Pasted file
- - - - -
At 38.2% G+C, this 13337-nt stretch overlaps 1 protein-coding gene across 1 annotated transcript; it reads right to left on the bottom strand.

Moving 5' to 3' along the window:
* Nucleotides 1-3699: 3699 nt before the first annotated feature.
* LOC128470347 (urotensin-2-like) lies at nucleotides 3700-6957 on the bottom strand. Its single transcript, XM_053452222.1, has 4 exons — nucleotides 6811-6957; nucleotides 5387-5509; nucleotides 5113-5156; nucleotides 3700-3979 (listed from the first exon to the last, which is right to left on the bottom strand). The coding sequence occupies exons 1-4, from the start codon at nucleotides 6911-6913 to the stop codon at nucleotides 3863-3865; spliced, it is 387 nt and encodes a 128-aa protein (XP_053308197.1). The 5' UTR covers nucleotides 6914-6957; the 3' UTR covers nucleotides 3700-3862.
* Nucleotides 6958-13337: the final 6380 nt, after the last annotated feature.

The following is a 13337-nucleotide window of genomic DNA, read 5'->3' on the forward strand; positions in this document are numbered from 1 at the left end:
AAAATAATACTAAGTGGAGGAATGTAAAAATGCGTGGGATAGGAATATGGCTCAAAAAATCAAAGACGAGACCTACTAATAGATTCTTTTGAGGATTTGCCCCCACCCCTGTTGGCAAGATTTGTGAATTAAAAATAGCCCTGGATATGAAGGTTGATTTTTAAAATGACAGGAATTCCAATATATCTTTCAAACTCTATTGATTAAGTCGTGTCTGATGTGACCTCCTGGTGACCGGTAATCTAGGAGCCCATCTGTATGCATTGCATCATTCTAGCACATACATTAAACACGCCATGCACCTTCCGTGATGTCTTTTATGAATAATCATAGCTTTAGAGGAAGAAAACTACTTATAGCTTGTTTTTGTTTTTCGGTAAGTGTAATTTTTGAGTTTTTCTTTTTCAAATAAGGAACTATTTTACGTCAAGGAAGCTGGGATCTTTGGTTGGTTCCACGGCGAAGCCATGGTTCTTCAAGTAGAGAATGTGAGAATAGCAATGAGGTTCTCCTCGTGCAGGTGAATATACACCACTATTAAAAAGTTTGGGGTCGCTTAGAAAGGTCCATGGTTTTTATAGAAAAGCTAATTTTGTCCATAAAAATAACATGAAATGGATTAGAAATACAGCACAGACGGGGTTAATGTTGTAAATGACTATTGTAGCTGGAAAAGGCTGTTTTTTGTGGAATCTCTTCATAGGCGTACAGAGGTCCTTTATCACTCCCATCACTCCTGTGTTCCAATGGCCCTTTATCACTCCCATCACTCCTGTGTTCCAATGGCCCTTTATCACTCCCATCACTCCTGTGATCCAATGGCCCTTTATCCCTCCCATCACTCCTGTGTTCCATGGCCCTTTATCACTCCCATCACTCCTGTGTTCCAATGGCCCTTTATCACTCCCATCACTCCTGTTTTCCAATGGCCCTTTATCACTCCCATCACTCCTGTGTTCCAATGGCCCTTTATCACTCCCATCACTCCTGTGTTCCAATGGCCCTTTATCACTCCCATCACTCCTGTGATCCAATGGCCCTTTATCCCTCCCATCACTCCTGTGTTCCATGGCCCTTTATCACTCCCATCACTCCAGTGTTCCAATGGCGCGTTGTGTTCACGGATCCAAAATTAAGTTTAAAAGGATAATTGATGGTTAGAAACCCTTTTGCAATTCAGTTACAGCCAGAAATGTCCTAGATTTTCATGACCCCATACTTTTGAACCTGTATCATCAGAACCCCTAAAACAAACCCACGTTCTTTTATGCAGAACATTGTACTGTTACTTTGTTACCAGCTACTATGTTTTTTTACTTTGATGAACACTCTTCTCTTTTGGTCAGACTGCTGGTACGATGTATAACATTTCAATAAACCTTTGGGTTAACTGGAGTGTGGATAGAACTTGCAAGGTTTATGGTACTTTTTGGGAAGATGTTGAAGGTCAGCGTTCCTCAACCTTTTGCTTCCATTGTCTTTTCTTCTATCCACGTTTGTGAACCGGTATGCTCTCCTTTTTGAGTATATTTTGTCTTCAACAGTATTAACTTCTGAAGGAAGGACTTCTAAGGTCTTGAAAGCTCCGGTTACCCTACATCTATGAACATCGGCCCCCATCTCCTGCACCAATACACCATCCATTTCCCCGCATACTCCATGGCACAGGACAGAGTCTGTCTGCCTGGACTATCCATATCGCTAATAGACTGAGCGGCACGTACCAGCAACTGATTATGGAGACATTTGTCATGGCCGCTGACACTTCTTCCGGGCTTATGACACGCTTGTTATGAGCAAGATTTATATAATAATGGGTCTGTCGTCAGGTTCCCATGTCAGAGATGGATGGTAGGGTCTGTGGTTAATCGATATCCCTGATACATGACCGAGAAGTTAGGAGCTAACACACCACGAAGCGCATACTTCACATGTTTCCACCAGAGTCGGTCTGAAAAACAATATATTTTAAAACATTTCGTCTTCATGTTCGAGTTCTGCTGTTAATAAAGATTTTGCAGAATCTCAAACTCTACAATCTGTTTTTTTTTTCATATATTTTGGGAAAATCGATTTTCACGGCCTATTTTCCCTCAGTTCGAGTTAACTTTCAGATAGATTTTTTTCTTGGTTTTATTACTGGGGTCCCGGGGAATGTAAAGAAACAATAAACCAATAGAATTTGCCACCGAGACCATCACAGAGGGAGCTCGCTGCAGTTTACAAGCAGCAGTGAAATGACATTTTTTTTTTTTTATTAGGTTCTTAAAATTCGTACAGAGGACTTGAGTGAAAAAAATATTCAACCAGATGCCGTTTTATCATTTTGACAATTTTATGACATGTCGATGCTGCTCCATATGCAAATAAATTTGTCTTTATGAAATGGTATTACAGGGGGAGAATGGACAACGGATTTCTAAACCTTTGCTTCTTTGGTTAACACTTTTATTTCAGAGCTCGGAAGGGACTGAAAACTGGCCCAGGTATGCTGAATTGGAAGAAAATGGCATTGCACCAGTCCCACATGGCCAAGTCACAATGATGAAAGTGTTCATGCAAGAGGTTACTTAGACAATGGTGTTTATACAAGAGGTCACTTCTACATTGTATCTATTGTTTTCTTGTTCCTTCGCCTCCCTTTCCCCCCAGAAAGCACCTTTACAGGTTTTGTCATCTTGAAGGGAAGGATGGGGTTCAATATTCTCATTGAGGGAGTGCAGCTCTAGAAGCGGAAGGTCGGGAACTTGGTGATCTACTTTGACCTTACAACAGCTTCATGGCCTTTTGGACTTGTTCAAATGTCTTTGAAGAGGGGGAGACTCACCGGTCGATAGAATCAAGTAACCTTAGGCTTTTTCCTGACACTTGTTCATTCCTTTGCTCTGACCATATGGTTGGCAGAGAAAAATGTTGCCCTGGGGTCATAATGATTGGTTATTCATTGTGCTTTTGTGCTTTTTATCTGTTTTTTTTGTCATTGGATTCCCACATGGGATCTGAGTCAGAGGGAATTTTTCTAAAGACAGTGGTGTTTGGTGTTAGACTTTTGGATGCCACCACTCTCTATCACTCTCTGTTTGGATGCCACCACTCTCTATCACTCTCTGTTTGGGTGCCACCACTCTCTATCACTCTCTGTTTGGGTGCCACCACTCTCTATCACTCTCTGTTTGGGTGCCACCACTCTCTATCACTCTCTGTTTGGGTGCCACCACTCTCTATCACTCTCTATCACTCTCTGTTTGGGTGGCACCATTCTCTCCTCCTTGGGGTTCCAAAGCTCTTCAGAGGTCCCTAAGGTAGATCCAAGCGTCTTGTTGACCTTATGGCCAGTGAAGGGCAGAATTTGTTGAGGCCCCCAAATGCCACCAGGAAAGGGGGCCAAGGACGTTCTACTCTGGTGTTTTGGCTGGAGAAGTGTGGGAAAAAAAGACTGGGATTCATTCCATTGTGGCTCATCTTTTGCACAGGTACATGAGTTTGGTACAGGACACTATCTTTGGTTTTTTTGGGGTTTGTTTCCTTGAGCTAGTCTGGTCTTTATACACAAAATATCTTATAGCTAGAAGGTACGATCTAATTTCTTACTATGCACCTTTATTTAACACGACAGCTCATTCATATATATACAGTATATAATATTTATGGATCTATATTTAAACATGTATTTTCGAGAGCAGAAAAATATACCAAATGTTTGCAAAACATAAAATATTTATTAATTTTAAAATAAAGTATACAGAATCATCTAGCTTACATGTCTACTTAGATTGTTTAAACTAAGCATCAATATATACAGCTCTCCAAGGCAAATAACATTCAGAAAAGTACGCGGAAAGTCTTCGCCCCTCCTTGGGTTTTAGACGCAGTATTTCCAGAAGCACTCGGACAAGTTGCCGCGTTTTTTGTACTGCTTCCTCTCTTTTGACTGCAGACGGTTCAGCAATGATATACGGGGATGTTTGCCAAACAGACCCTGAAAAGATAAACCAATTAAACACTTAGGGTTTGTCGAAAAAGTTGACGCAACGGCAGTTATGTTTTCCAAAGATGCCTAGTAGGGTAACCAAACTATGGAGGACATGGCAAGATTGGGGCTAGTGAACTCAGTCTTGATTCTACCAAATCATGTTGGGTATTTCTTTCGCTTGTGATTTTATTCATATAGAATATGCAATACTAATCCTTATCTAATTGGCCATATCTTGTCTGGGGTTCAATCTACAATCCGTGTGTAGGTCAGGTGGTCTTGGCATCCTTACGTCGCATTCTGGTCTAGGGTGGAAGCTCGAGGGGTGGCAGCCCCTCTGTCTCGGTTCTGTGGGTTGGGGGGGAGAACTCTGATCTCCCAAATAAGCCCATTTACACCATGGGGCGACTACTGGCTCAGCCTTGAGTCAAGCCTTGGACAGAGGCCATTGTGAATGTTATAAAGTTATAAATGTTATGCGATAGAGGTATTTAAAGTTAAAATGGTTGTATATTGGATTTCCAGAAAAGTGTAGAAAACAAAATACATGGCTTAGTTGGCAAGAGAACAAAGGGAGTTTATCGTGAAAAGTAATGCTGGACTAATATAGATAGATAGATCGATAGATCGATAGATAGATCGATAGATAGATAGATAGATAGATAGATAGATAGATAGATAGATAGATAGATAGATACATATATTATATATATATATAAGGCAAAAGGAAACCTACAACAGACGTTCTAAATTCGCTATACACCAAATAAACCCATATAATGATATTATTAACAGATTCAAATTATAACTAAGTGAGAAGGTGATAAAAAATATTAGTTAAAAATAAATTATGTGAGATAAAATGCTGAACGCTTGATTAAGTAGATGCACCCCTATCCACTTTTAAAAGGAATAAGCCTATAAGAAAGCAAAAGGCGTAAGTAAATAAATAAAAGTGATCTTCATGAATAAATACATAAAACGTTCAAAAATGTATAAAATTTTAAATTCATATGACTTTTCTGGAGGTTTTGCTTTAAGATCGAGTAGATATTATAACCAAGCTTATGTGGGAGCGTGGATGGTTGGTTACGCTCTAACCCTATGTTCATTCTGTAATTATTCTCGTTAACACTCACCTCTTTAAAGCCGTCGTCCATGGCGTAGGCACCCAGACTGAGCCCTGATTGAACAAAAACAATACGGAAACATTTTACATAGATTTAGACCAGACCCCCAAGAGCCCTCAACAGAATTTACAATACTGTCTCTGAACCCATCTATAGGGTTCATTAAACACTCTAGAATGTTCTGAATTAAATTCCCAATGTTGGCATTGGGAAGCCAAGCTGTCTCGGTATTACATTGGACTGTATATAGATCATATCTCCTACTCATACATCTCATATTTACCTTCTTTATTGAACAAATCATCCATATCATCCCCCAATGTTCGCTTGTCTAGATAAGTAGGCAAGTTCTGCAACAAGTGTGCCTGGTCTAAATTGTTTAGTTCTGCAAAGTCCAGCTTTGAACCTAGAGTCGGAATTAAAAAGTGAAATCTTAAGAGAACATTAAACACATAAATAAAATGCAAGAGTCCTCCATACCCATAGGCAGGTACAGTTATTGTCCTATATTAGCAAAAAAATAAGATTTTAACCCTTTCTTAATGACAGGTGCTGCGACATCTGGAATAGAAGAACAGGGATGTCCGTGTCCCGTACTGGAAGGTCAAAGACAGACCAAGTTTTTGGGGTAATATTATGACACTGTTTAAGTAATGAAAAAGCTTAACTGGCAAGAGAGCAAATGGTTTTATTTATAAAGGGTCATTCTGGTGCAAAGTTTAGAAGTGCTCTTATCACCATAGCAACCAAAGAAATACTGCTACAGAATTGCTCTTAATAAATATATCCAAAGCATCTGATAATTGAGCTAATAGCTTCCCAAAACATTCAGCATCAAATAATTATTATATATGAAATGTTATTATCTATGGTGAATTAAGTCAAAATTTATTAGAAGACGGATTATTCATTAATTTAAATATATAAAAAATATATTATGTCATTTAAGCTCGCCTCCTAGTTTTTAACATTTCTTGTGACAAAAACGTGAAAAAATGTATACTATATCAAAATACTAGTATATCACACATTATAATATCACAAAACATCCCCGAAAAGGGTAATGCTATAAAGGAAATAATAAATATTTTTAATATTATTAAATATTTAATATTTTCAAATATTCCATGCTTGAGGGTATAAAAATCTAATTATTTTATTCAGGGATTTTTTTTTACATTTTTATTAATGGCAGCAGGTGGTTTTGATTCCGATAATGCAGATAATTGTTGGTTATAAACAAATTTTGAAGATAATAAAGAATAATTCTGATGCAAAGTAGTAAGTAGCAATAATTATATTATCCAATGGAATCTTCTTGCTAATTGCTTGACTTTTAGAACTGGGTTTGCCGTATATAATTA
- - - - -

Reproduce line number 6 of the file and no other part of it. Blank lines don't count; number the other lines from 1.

The following is a 13337-nucleotide window of genomic DNA, read 5'->3' on the forward strand; positions in this document are numbered from 1 at the left end: